This year’s York Christian Apocrypha Symposium is now fading into memory. I have stopped waking at night thinking that David Eastman is stranded in an airport, or Jean-Michel Roessli is endlessly circling Toronto Island on a boat. Other bloggers (Sarah Veale and Mark Bilby) have offered their thoughts on the event. So, I think it’s time I presented by own post mortem analysis.
(Front row, left to right: Lily Vuong, Stephen Shoemaker, Charles Hedrick, Mary Dzon, Stanley Jones, Mark Bilby. Second row: Pierluigi Piovanelli, Lee Martin McDonald, Annette Yoshiko Reed, Jean-Michel Roessli, Cornelia Horn, Stephen Patterson, Tony Burke, David Eastman. Back: Kristian Heal, Mark Goodacre, Glenn Snyder, Lorenzo DiTommaso, Brent Landau, Nicola Denzey Lewis, John Kloppenborg)
The York Christian Apocrypha Symposium series began in 2011 with a one-day event focusing on a single text: the Secret Gospel of Mark. We gathered together eight North American scholars and one editor of Biblical Archeology Review to discuss the text in front of an audience of about 60 people. The papers were published in early 2013 as Ancient Gospel or Modern Forgery? The Secret Gospel of Mark in Debate. The budget for this first Symposium was small but it was a seminal event, a beginning to the forming of an association (if informal) of North American scholars of the Christian Apocrypha.
The success of the first Symposium enabled us to aim higher for the second. This time we gathered 19 scholars for presentations taking place over two days. Everything was improved: a swanky reception, better accommodations, decent meals, and more coffee and snacks. The planning for the event began about a year ago. I brainstormed with my frequent collaborator Brent Landau (University of Texas) over possible topics and presenters. We settled on a “state-of-the-art” for CA studies in North America, calling it “Forbidden Texts on the Western Frontier: The Christian Apocrypha in North American Perspectives.” Admittedly, the topic was less sexy than focusing on a single controversial text like Secret Mark, but it turned our attention to the primary goal of the Symposium series: to strengthen and expand the field of CA studies in North America. We were pleased that virtually everyone we asked was willing to participate and we put together a well-balanced lineup of Canadian and US scholars at various stages of their careers (junior, mid-career, and senior). Two had to pull out of the event, Janet Spittler and Phil Tite, but Glenn Snyder and John Kloppenborg graciously stepped in as replacements.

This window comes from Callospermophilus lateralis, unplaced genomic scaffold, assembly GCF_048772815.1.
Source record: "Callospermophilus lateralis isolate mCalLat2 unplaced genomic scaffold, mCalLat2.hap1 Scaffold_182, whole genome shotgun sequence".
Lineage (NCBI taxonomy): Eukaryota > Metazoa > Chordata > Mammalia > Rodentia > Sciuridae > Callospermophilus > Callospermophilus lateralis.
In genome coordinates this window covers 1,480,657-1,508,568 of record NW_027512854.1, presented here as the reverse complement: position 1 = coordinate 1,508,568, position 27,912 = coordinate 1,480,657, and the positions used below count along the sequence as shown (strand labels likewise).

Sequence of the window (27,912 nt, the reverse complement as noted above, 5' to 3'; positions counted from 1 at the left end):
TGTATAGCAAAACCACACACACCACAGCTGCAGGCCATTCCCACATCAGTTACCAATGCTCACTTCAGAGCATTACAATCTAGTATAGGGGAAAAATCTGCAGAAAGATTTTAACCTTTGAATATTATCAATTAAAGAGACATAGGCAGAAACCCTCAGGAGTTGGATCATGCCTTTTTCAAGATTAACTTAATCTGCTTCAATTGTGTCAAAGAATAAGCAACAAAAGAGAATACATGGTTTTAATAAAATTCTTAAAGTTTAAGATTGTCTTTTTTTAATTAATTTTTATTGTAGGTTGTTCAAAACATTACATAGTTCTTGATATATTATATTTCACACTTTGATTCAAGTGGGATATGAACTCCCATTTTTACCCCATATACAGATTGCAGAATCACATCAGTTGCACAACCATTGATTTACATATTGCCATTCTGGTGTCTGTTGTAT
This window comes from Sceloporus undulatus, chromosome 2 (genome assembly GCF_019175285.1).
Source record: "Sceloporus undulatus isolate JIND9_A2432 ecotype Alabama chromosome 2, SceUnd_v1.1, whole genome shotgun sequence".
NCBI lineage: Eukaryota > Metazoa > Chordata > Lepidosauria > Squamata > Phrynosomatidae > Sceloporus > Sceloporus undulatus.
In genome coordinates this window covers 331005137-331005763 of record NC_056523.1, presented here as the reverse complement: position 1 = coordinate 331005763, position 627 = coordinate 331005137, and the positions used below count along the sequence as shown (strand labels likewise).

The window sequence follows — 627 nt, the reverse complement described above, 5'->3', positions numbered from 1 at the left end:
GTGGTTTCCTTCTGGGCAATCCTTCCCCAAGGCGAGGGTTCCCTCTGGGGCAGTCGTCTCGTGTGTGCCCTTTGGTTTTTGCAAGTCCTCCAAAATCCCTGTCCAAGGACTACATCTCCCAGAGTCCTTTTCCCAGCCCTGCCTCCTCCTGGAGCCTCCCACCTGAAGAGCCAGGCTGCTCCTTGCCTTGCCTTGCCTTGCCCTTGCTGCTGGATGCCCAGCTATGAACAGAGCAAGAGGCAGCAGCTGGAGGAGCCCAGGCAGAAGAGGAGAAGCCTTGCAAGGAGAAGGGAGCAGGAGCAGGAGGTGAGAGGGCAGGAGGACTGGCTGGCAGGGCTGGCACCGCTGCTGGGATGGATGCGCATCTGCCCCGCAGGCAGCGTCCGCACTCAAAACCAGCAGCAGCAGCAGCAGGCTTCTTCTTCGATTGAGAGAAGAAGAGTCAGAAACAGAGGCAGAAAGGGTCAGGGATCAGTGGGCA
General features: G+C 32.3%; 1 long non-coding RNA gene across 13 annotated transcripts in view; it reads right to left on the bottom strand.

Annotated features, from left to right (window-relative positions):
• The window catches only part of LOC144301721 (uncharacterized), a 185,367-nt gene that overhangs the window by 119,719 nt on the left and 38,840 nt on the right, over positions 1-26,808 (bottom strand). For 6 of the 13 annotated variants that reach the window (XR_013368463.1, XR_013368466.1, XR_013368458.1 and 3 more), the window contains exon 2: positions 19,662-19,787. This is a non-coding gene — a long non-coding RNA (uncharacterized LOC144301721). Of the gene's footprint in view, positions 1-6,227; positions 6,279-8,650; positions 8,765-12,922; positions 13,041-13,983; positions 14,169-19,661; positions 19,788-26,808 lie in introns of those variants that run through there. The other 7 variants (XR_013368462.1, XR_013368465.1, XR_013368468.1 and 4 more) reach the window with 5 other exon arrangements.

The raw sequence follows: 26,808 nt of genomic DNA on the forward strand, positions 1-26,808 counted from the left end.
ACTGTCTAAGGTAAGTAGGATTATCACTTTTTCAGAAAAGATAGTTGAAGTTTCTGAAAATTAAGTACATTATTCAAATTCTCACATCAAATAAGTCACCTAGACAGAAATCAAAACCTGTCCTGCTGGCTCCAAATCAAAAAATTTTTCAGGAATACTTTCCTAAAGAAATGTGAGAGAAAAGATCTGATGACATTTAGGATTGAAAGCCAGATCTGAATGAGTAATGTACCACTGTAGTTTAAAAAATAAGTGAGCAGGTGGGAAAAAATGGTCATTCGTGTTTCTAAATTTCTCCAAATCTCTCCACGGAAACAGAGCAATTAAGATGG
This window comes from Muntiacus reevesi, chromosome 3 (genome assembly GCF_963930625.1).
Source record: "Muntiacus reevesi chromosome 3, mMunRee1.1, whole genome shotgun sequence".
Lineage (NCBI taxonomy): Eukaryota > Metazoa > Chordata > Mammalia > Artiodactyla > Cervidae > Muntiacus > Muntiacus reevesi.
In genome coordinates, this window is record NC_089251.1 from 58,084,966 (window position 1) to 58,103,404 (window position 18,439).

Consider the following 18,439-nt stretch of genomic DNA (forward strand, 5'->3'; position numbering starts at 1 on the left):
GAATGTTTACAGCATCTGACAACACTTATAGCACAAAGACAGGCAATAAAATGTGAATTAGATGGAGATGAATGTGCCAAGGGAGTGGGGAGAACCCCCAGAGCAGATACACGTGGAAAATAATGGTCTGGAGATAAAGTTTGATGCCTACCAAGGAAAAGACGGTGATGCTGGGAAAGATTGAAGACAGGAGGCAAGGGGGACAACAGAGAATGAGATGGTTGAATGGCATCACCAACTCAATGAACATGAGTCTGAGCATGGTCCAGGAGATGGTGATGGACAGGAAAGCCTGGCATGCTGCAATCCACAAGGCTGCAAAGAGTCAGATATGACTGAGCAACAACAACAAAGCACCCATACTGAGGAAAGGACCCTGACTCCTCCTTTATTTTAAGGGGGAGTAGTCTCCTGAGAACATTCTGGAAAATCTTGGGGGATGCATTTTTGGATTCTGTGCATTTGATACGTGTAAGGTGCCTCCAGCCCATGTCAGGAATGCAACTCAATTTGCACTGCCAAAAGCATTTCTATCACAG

The months of planning reached their fruition Wednesday and Thursday (September 25 and 26) with the arrival of the participants to the campus. Two students (Sarah Veale and Joe Oryshak) and I shared the chauffeuring duties, but several rescheduled flights meant that a few of the participants had to procure taxis. A few others arrived by train, car, even boat. By 7 pm most everyone had made it to campus and we gathered for a reception. Drinks and hors d’oeuvres helped the conversation flow and everyone had a chance to catch up with old friends and make new ones.